[3.29.1] When the priests led Apis in, Cambyses–for he was all but mad–drew his dagger and, meaning to stab the calf in the belly, stuck the thigh; then laughing he said to the priests: [3.29.2] “Simpletons, are these your gods, creatures of flesh and blood that can feel weapons of iron? That is a god worthy of the Egyptians. But for you, you shall suffer for making me your laughing-stock.” So saying he bade those, whose business it was, to scourge the priests well, and to kill any other Egyptian whom they found holiday-making. [3.29.3] So the Egyptian festival ended, and the priests were punished, and Apis lay in the temple and died of the wound in the thigh. When he was dead of the wound, the priests buried him without Cambyses’ knowledge.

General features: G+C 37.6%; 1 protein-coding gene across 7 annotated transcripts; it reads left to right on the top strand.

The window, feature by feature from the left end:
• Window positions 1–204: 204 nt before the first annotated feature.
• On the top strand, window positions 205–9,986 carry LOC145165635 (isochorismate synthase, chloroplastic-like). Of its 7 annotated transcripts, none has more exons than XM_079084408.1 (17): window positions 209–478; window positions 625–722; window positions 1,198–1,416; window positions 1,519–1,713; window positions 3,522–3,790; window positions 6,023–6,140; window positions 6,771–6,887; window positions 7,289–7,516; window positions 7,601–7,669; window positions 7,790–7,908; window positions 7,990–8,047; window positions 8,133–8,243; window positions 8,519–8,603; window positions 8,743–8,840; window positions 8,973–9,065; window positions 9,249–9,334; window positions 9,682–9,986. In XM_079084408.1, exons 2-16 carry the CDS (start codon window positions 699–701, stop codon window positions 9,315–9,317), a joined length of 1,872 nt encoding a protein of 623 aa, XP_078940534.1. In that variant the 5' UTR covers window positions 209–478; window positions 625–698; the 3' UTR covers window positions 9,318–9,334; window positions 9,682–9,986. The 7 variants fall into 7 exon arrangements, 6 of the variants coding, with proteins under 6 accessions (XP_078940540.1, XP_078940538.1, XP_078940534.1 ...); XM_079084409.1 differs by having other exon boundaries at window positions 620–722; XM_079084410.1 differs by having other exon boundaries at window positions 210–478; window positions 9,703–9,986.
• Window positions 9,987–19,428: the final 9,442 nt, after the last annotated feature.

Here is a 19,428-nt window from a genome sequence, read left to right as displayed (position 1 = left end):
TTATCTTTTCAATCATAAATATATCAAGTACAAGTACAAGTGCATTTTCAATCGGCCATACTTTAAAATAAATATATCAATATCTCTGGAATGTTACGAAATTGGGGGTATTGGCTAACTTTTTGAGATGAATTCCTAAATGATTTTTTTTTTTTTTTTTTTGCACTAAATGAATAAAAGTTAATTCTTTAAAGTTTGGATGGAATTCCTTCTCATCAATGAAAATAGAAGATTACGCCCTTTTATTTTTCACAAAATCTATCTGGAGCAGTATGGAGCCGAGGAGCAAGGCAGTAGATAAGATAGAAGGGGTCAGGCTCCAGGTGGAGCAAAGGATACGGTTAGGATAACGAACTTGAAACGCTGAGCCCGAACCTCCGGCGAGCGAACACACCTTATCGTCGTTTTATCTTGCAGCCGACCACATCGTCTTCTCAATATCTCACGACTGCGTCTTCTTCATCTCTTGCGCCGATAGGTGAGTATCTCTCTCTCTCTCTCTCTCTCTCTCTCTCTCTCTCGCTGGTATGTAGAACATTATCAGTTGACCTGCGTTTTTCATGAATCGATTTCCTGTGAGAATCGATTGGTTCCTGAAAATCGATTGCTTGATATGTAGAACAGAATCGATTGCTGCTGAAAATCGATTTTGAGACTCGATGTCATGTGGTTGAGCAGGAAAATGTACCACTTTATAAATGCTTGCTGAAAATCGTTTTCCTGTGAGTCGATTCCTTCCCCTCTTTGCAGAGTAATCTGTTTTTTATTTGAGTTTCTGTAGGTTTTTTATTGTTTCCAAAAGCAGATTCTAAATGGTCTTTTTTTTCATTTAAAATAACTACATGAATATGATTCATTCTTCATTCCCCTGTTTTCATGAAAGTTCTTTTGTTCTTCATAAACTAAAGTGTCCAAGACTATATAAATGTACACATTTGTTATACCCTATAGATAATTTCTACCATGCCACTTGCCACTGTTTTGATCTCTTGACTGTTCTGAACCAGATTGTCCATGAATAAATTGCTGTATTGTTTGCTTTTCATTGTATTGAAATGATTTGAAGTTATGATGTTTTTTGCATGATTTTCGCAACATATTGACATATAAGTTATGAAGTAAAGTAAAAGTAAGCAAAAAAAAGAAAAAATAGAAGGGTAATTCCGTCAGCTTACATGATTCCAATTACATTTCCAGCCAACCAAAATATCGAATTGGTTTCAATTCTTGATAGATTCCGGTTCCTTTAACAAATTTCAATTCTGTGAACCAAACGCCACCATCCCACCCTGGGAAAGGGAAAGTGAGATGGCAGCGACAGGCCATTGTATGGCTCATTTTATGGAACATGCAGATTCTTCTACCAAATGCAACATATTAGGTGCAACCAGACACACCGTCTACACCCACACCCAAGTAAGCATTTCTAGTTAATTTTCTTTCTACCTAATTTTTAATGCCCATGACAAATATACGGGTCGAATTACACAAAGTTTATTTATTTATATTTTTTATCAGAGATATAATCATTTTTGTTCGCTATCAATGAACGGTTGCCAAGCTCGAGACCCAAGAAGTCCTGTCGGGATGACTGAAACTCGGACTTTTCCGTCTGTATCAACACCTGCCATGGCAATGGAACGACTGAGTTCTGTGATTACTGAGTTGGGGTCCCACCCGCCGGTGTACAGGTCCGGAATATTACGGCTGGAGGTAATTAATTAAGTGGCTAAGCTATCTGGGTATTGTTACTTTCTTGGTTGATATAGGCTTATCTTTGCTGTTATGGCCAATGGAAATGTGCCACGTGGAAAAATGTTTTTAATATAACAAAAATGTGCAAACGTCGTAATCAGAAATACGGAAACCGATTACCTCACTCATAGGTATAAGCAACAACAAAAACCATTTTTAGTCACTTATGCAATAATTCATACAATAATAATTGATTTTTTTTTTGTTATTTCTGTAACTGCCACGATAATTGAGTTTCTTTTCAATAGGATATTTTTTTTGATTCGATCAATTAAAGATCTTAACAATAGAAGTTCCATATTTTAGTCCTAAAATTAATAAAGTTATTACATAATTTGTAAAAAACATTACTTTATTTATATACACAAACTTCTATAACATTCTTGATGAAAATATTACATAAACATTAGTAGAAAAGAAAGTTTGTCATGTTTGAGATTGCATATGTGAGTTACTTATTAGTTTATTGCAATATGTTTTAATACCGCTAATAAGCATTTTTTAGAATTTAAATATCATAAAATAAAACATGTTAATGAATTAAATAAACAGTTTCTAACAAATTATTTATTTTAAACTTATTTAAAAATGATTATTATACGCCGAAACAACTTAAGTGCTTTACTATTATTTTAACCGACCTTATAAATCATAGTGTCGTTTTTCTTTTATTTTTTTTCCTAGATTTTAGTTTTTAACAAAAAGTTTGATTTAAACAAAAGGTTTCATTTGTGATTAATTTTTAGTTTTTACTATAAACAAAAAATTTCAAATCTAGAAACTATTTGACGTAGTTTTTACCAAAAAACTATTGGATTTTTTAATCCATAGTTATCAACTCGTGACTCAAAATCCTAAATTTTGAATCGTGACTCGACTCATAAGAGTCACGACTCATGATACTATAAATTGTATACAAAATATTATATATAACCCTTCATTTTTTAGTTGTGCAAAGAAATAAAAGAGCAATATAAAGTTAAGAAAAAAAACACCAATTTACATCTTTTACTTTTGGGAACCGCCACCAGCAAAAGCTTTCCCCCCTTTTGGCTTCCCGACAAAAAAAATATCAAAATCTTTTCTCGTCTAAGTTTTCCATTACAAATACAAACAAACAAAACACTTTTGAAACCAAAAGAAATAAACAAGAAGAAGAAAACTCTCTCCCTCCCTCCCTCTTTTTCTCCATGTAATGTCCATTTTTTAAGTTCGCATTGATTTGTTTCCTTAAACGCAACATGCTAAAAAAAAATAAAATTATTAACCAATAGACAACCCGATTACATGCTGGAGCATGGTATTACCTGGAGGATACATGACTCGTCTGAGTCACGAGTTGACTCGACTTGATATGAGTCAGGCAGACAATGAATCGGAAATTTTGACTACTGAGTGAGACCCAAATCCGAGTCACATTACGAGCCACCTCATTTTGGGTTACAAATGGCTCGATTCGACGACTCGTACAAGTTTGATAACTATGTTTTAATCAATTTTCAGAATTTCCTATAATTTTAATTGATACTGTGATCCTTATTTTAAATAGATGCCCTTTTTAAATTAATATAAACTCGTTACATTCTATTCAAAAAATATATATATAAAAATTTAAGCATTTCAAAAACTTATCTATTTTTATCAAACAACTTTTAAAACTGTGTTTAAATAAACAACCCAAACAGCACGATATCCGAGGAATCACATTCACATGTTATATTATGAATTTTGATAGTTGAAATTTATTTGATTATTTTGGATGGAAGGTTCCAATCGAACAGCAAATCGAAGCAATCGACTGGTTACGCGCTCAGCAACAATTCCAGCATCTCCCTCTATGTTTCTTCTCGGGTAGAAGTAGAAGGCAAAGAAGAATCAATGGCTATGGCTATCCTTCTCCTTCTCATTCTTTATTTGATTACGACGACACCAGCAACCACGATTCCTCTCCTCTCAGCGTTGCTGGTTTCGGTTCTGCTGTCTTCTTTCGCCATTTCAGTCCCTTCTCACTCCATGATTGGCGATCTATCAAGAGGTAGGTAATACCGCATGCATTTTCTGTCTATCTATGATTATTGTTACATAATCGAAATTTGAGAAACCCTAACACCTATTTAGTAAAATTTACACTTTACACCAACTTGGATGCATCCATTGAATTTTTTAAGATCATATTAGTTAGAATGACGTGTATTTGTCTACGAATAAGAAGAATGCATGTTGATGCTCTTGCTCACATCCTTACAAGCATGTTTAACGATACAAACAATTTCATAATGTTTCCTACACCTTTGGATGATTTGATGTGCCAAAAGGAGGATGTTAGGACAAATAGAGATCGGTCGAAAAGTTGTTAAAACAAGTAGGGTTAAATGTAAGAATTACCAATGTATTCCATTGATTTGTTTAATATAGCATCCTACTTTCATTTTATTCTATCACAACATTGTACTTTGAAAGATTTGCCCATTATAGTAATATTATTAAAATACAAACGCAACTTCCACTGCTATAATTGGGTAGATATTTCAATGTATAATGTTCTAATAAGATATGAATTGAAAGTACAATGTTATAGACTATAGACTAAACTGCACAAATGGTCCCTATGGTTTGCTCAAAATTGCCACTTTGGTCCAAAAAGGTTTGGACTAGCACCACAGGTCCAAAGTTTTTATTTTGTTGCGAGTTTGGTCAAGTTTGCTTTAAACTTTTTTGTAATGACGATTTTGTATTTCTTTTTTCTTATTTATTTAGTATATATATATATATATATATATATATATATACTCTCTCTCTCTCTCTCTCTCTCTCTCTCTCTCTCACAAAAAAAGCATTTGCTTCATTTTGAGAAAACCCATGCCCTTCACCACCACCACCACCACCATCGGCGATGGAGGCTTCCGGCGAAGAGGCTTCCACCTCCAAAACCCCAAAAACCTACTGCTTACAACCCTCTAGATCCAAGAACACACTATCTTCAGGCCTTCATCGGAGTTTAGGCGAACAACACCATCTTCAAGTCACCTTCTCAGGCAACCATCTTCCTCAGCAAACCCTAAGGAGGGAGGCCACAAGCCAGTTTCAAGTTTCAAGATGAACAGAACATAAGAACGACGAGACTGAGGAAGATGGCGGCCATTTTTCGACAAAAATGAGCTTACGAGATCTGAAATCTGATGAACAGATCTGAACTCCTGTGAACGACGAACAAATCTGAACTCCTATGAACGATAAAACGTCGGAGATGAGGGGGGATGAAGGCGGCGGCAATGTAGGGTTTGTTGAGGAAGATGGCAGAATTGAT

[3.30.1] But Cambyses, the Egyptians say, owing to this wrongful act immediately went mad, although even before he had not been sensible. His first evil act was to destroy his full brother Smerdis, whom he had sent away from Egypt to Persia out of jealousy, because Smerdis alone could draw the bow brought from the Ethiopian by the Fish-eaters as far as two fingerbreadths, but no other Persian could draw it.
[3.30.2] Smerdis having gone to Persia, Cambyses saw in a dream a vision, in which it seemed to him that a messenger came from Persia and told him that Smerdis sitting on the royal throne touched heaven with his head.
[3.30.3] Fearing therefore for himself, lest his brother might slay him and so be king, he sent Prexaspes, the most trusted of his Persians, to Persia to kill him. Prexaspes went up to Susa and killed Smerdis; some say that he took Smerdis out hunting, others that he brought him to the Red Sea (the Persian Gulf) and there drowned him. ….